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Kurz (L) and Merkel. Photo: Tobias Schwarz/AFP/Getty Images

Austria’s coalition government has shattered in spectacular fashion after video emerged over the weekend of Vice Chancellor Heinz-Christian Strache discussing how a woman he believed to be a wealthy Russian could secretly funnel money to his far-right Freedom Party.

The backdrop: Chancellor Sebastian Kurz of the conservative People’s Party quickly terminated his partnership with the populists, triggering fresh elections in September. It was Kurz who brought the Freedom Party, which has a long history of racist and anti-Semitic rhetoric, into government 17 months ago. He defended that decision yesterday, but said “enough is enough.”

Why it matters: Mainstream politicians all over Europe have been flummoxed by the rise of anti-establishment parties, particularly on the far right. Kurz argued that the Freedom Party would be less destructive inside the tent, where they’d be forced to adapt to the realities of governance, than howling from the outside.

  • That approach won Kurz widespread praise and worked, up to a point. He remains popular, and he might now steal votes from his discredited former coalition partners.
  • The Strache affair is nonetheless an embarrassment. The lesson for “[o]ther mainstream European politicians facing threats from a growing far right” is clear, according to Alina Polyakova of Brookings: “pandering to them doesn’t work.”

Nothing else they've tried has worked either.

  • Spain’s People’s Party tacked hard right to fend off a challenge from the upstart Vox Party last month, only to suffer a disastrous defeat.
  • Once-powerful center-right parties have been boxed out both from the liberal center, as in France, and the far right, as in Italy.
  • Angela Merkel’s Christian Democrats have clung to power but watched German politics fracture around them. Merkel is on her way out, with the far-right AfD taking credit.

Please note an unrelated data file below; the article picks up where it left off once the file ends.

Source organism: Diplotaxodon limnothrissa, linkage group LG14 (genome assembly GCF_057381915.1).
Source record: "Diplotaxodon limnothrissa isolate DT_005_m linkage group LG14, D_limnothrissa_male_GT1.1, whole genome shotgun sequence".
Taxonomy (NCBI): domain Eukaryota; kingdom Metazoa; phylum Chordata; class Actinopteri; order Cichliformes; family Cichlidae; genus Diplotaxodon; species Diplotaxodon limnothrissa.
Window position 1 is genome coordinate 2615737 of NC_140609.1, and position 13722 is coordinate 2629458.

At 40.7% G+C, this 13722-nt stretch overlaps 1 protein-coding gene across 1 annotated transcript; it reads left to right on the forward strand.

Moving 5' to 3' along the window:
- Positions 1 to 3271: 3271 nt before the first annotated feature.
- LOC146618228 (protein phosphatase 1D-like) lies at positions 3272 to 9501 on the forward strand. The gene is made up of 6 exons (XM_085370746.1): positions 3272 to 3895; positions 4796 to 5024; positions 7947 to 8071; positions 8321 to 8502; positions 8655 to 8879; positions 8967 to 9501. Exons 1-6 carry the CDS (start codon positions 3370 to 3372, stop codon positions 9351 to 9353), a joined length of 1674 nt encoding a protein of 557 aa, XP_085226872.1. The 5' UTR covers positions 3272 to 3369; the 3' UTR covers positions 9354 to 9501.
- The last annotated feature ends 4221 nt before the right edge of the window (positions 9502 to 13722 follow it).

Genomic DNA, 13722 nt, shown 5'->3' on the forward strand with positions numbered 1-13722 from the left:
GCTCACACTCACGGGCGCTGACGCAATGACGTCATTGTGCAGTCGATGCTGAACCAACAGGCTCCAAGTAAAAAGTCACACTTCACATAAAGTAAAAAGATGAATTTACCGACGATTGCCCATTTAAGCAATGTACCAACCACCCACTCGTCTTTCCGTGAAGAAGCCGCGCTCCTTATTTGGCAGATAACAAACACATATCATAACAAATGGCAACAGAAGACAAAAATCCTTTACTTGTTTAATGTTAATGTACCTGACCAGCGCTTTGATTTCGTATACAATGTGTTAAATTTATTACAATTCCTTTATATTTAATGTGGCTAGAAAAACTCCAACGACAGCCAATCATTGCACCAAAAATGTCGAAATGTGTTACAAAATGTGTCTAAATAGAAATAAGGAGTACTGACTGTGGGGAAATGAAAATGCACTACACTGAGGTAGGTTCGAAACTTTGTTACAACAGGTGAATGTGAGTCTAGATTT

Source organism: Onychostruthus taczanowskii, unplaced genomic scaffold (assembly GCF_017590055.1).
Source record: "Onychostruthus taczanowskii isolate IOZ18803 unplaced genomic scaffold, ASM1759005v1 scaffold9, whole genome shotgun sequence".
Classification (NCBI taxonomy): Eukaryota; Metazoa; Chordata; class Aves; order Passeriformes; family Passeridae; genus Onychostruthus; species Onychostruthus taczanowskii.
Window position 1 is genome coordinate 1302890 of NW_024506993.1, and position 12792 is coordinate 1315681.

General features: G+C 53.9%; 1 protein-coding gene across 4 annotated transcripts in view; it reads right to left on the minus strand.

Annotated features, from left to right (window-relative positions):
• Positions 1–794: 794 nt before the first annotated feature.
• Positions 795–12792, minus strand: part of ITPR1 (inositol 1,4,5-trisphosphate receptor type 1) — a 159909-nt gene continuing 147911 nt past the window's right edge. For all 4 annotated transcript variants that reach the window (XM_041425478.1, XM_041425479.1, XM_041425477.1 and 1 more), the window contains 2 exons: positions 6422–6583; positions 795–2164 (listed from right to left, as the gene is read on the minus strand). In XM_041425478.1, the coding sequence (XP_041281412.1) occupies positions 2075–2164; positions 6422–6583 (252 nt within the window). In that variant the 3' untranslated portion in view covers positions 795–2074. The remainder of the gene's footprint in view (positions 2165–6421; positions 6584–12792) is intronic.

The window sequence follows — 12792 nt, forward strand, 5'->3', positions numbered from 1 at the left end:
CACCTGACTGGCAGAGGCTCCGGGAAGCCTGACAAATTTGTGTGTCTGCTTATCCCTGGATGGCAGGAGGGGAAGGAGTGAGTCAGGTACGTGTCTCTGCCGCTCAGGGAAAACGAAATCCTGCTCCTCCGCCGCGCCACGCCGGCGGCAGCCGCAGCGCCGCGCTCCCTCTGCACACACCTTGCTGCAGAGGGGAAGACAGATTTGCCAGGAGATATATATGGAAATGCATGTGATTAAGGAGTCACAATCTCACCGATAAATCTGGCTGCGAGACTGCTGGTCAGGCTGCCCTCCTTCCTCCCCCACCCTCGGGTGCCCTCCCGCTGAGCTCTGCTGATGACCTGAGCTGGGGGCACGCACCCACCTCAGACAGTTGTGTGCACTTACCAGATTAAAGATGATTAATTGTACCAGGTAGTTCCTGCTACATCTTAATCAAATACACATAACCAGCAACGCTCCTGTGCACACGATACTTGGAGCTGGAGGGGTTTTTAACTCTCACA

Nowhere is the populist right more emboldened than in the U.K., where Nigel Farage’s Brexit Party is poised to win three times as many votes as the ruling Conservatives in this week’s European parliamentary elections.

  • Prime Minister Theresa May is likely to depart before the end of the summer, having failed to deliver Brexit due in part to hardline demands from her party's right flank.
  • Boris Johnson is the favorite to replace her, in part because as a hardline Brexiteer he can credibly claim he’d win back Brexit Party voters. What he almost certainly can't do, writes Telegraph Europe editor Peter Foster, is win a parliamentary majority for his approach to Brexit.

What to watch: Farage is just one of the populist protagonists in this week’s European elections.

  • A far-right bloc led by Italy’s Matteo Salvini is on the rise. Meanwhile, the long-dominant European People's Party grouping is expected to lose about a quarter of its seats.
  • One of the chief headaches for that center-right bloc is dealing with a recalcitrant member and proud populist: Hungarian Prime Minister Viktor Orbán.

The big picture: It’s not just the conservatives. “Social democratic parties [on the center-left] have been hit even harder,” says Erik Brattberg of the Carnegie Endowment.

  • Brattberg says it’s not so much the traditional parties’ politics that are turning voters off, but the very fact that they’re the traditional parties. “Mainstream parties don’t excite voters anymore,” he says.

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Why it matters: President Biden and Israeli Prime Minister Benjamin Netanyahu have sharply contrasting views of the 2015 Iran nuclear deal, but the resumption of the working group is a signal that their governments are starting with a serious and professional dialogue rather than a political fight.